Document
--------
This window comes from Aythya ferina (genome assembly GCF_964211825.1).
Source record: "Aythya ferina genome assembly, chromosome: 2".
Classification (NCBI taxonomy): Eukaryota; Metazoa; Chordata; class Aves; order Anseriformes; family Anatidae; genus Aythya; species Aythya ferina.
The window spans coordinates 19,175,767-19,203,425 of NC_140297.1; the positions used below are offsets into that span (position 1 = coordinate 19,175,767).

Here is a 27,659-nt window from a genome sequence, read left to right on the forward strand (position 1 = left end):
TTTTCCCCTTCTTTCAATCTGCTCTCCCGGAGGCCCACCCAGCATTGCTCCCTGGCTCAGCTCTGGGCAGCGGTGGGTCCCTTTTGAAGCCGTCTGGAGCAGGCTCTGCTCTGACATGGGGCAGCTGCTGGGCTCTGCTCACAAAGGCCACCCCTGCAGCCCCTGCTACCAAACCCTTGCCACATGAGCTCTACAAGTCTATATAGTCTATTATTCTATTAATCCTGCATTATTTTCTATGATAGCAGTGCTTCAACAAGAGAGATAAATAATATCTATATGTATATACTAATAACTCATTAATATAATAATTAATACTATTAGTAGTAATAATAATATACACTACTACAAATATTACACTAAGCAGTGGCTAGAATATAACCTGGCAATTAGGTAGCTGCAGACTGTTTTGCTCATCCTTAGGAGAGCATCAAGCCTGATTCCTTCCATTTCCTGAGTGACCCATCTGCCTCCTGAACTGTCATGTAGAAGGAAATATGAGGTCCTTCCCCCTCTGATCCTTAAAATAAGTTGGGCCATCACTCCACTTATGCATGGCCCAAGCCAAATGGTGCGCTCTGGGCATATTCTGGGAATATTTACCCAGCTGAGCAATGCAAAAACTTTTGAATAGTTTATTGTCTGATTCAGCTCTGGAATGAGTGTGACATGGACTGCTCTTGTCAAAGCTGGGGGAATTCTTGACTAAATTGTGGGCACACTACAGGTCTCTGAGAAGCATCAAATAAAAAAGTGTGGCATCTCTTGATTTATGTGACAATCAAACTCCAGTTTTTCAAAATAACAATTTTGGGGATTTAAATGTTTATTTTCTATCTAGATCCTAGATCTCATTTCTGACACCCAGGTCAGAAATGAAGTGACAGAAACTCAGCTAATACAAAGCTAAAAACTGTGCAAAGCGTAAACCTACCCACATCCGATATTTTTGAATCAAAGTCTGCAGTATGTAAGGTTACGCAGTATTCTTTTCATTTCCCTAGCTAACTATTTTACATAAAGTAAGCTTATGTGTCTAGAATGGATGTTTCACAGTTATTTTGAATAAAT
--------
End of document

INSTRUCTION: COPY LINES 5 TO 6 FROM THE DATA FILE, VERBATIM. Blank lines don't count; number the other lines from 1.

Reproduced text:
Here is a 27,659-nt window from a genome sequence, read left to right on the forward strand (position 1 = left end):
TTTTCCCCTTCTTTCAATCTGCTCTCCCGGAGGCCCACCCAGCATTGCTCCCTGGCTCAGCTCTGGGCAGCGGTGGGTCCCTTTTGAAGCCGTCTGGAGCAGGCTCTGCTCTGACATGGGGCAGCTGCTGGGCTCTGCTCACAAAGGCCACCCCTGCAGCCCCTGCTACCAAACCCTTGCCACATGAGCTCTACAAGTCTATATAGTCTATTATTCTATTAATCCTGCATTATTTTCTATGATAGCAGTGCTTCAACAAGAGAGATAAATAATATCTATATGTATATACTAATAACTCATTAATATAATAATTAATACTATTAGTAGTAATAATAATATACACTACTACAAATATTACACTAAGCAGTGGCTAGAATATAACCTGGCAATTAGGTAGCTGCAGACTGTTTTGCTCATCCTTAGGAGAGCATCAAGCCTGATTCCTTCCATTTCCTGAGTGACCCATCTGCCTCCTGAACTGTCATGTAGAAGGAAATATGAGGTCCTTCCCCCTCTGATCCTTAAAATAAGTTGGGCCATCACTCCACTTATGCATGGCCCAAGCCAAATGGTGCGCTCTGGGCATATTCTGGGAATATTTACCCAGCTGAGCAATGCAAAAACTTTTGAATAGTTTATTGTCTGATTCAGCTCTGGAATGAGTGTGACATGGACTGCTCTTGTCAAAGCTGGGGGAATTCTTGACTAAATTGTGGGCACACTACAGGTCTCTGAGAAGCATCAAATAAAAAAGTGTGGCATCTCTTGATTTATGTGACAATCAAACTCCAGTTTTTCAAAATAACAATTTTGGGGATTTAAATGTTTATTTTCTATCTAGATCCTAGATCTCATTTCTGACACCCAGGTCAGAAATGAAGTGACAGAAACTCAGCTAATACAAAGCTAAAAACTGTGCAAAGCGTAAACCTACCCACATCCGATATTTTTGAATCAAAGTCTGCAGTATGTAAGGTTACGCAGTATTCTTTTCATTTCCCTAGCTAACTATTTTACATAAAGTAAGCTTATGTGTCTAGAATGGATGTTTCACAGTTATTTTGAATAAAT